Earth Day fell on the Thursday of that week, and Ray used his talk that day (#4) to address climate justice and ethics. If you want his take on those, the fourth PPT should get you there. (Thanks for the link to the PPTs - I'll go back and review these later.) Short version: "short wave" geoengineering, i.e. reducing solar input via stratospheric injection of sulphates, is simply unethical. The big objection is the burden of keeping it going, as the residence time is under two years, while the CO2 buildup will last for centuries. He is more upbeat about "long wave" geoengineering, i.e. ways to draw down CO2 already in the air, whether "artificial tress", biochar, or CCS from biomass-fired power generation (he did not go into specifics, except to note the latter two options during the Q&A.) His focus was that future technology developments could yield workable means of free air capture of CO2 for sequestration, and that could offset the "last gigaton per year" of carbon emissions that he sees as the hardest to eliminate.

Jim Prall

P.S. Jim Eager - I don't think we've met; if you're even on UofT campus, please look me up. Google my name and the top hit is my homepage including campus tel. and office.

chris said...

Jim Prall, I notice on your website (list of skeptics and their admirable publication records) that you have Christopher "sane-and-sensible" Monckton listed as "Sir Christo..".

That's really going too far! Mr Monck hasn't done anything remotely deserving of Sir-ship. He hasn't managed even one top-ten single (unlike Sir Paul McCartney); and of course, he's not a member of the House of Lords..

however he is "a qualified Day Skipper with the Royal Yachting Association", and perhaps that's reason enough for taking his ("sane and sensible") veiws on climate science seriously...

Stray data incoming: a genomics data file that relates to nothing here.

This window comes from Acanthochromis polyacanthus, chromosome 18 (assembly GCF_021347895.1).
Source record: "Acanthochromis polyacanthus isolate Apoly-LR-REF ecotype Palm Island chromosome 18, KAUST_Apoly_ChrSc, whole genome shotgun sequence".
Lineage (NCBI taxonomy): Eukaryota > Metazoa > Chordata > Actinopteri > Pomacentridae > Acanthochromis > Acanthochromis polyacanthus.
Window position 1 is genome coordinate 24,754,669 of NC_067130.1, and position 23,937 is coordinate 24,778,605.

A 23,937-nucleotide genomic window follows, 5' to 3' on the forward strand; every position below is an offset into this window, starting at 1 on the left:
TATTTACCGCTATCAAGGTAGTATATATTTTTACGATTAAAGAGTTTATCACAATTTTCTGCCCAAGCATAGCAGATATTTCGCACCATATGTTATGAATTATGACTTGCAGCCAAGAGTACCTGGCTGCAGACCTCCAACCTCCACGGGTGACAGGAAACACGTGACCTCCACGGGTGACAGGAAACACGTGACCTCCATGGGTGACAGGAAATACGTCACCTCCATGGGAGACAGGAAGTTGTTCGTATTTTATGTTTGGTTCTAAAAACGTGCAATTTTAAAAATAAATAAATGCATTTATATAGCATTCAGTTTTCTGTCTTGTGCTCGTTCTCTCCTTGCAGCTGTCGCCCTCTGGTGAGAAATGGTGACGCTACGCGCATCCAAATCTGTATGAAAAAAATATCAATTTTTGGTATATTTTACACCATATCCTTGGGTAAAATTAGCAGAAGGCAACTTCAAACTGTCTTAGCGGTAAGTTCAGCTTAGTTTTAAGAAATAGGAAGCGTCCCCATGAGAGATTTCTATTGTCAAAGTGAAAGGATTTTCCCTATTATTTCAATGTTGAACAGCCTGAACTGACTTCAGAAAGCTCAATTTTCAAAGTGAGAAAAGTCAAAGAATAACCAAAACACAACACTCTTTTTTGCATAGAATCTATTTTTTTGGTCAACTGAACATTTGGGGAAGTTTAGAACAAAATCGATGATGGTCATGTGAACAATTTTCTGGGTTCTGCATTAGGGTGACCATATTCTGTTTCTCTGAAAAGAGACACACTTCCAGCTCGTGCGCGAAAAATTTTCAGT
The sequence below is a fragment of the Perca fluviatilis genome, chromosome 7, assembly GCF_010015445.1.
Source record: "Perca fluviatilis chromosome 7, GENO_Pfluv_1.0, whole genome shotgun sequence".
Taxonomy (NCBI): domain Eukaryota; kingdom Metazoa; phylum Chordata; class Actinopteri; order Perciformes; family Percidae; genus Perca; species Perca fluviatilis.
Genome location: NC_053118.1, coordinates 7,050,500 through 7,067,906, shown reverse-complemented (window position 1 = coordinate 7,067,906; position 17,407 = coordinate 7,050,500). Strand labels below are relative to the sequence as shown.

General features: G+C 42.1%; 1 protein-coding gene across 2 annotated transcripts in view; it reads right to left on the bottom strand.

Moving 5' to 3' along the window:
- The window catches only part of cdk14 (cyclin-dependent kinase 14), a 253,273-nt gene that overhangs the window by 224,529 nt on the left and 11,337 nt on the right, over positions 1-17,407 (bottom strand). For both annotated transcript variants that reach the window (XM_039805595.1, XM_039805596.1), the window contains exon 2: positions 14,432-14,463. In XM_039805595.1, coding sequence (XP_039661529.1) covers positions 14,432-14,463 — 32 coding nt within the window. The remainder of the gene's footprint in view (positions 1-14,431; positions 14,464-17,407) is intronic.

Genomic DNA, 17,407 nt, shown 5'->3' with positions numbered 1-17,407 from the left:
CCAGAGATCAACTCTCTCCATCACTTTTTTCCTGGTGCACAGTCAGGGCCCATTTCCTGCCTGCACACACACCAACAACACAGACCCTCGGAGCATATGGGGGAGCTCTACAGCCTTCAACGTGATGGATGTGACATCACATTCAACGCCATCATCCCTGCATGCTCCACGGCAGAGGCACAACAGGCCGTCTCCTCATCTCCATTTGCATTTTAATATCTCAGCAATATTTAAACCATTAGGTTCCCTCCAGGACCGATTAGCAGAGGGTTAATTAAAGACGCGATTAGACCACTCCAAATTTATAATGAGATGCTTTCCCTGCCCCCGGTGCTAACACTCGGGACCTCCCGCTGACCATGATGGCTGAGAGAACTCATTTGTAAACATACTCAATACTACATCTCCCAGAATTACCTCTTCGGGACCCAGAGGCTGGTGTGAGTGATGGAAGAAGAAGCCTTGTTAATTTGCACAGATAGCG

Horatio Algeranon said...

He [Mocktman] hasn't managed even one top-ten single (unlike Sir Paul McCartney)

Perhaps not, but his lardship has a song written about him, which should count for something.

David B. Benson said...

Having a lordhsip is not a qualifiaction for the title of sir; being knighted is the only way.

And, by the way, the designation is Sir Paul for Paul McCartney. Family names are never used with that (earned) title.

Steve Bloom said...

David, dipping deep into the obscure, there are also the numerous heriditary baronets and the singular Green Knight, all designated Sir (or Dame).

Horatio Algeranon said...

Related to both the above graphic and knighthood:

Watch Steven Hawking (who was offered knighthood, but turned it down) reply to Charlie Rose when asked "What are we not doing to prevent these [man-made] disasters that we absolutely should be doing?"

David B. Benson said...

Steve Bloom --- The Green Knight is of course a knight.but those baronets are certainly deeply obscure.

Thanks.

Anonymous said...

Bunny fun, I guess?... Let me see if I unterstand the situation here? You silly rabbits are looking to find out the perfect place for you all to nest with(& I must say, you Do look cute in her arms Mr. Rabbit:) your favorite greenery.) you can see that her dad don't smoke because you got a big glass to look through and see but isn't that solar system just a few, as you all see things anyway; light years away at least?... How much time at light speed, as a percentage, to get you all there? What a picture. She is gonna be dead before you can get there; right? What is the rush when 'she' is right under me? You could see hare next and then give hare a call... How much does it cost us to move objects at light-speed; Eli? You all live too close to the ground to see very far, that has got to be your problem today. Climb a tree rabbits! More time too; Flap on, Bye-Bye

Antiquated Tory said...

I have to say, this time ranting flappy drive-by regular anony has managed to make no sense whatsoever. I'm really not sure how commenting that other habitable solar systems are beyond reach in any way discredits a post on how we are making our current planet inhospitable. On the contrary, it would seem to support it.

Hank Roberts said...

speaking of habitable zones, note the wet-bulb-thermometer story from PNAS
http://www.pnas.org/content/early/2010/04/26/0913352107.full.pdf
that's going to be in the news right about ... now .... may be reminiscent of, erm, this one from E'n'E:
http://filebox.vt.edu/artsci/geology/mclean/Dinosaur_Volcano_Extinction/pages/grhskill.html